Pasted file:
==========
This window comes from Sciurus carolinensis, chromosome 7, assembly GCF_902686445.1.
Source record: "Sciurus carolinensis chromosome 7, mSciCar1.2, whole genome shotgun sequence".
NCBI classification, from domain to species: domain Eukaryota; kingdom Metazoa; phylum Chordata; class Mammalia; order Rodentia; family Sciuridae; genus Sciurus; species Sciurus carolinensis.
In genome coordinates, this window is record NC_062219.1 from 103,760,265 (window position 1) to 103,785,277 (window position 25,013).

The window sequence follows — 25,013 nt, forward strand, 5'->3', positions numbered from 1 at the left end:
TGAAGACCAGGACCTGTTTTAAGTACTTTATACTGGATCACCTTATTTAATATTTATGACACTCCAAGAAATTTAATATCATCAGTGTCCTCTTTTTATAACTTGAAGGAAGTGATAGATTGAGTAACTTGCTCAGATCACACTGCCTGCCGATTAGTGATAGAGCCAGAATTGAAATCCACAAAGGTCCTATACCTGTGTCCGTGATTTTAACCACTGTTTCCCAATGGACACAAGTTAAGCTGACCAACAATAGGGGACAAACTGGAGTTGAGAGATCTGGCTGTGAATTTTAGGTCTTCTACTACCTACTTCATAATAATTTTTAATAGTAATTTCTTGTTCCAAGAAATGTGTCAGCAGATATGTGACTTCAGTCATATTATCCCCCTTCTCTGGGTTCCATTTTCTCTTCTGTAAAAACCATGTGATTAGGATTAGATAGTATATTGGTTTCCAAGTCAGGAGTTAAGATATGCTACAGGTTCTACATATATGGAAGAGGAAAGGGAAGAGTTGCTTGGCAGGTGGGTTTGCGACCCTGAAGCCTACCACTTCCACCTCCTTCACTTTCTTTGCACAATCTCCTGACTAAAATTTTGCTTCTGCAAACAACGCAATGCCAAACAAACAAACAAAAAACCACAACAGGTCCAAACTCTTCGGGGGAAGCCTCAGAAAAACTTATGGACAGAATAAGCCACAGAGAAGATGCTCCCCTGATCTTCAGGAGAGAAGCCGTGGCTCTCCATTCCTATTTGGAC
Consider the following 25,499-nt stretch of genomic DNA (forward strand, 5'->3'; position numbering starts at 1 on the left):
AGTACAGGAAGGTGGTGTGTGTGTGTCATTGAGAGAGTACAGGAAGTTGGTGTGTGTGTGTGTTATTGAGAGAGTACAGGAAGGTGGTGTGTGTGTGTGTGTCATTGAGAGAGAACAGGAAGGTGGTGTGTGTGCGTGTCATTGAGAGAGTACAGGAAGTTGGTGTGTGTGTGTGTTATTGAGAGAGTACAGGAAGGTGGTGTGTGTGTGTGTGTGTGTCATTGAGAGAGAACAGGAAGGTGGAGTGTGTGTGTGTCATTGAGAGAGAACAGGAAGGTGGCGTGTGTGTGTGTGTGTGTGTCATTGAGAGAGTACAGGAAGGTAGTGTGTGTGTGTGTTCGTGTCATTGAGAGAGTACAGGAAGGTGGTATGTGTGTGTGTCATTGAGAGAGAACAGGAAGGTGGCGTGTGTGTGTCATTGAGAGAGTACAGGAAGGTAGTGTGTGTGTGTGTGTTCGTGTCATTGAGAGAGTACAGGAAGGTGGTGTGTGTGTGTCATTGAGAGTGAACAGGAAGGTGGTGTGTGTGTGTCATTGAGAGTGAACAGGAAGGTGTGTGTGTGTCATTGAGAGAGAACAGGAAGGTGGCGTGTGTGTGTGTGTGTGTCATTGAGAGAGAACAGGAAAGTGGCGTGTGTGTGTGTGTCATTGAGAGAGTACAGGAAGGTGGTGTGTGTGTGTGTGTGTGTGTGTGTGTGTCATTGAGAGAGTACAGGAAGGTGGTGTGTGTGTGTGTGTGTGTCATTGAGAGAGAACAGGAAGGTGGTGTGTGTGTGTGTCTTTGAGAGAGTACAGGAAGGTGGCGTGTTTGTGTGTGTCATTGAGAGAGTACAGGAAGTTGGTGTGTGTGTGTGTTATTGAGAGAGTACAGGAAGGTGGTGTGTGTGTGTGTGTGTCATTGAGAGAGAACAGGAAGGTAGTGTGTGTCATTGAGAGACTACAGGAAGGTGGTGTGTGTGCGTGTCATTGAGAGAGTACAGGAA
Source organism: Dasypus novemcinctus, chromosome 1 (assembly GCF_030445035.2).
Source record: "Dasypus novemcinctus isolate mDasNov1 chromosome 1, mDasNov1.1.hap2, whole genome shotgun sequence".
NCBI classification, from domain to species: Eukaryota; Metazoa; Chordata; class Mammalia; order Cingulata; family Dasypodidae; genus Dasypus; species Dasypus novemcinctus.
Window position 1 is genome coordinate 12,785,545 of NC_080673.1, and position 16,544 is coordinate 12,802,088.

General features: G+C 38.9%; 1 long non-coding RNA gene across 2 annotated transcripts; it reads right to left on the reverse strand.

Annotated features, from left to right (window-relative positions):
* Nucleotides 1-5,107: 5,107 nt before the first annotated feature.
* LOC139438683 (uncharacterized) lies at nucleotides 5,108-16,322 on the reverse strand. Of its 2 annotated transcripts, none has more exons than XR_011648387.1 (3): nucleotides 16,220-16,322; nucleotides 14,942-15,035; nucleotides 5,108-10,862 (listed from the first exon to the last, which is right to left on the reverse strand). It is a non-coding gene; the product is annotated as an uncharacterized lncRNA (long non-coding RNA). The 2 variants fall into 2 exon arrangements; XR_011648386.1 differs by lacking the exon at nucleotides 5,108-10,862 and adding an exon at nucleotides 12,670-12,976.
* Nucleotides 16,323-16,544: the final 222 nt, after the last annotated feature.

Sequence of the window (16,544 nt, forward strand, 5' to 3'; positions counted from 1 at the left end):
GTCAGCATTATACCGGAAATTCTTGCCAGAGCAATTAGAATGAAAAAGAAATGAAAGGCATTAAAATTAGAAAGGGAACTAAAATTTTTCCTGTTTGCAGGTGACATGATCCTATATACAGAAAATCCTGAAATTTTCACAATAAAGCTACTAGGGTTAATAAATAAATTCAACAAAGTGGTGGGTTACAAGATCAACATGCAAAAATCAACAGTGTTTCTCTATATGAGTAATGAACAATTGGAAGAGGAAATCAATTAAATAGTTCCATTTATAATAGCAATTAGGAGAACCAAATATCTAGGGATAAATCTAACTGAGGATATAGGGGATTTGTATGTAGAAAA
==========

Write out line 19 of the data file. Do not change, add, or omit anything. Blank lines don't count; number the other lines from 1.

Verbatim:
GTCAGCATTATACCGGAAATTCTTGCCAGAGCAATTAGAATGAAAAAGAAATGAAAGGCATTAAAATTAGAAAGGGAACTAAAATTTTTCCTGTTTGCAGGTGACATGATCCTATATACAGAAAATCCTGAAATTTTCACAATAAAGCTACTAGGGTTAATAAATAAATTCAACAAAGTGGTGGGTTACAAGATCAACATGCAAAAATCAACAGTGTTTCTCTATATGAGTAATGAACAATTGGAAGAGGAAATCAATTAAATAGTTCCATTTATAATAGCAATTAGGAGAACCAAATATCTAGGGATAAATCTAACTGAGGATATAGGGGATTTGTATGTAGAAAA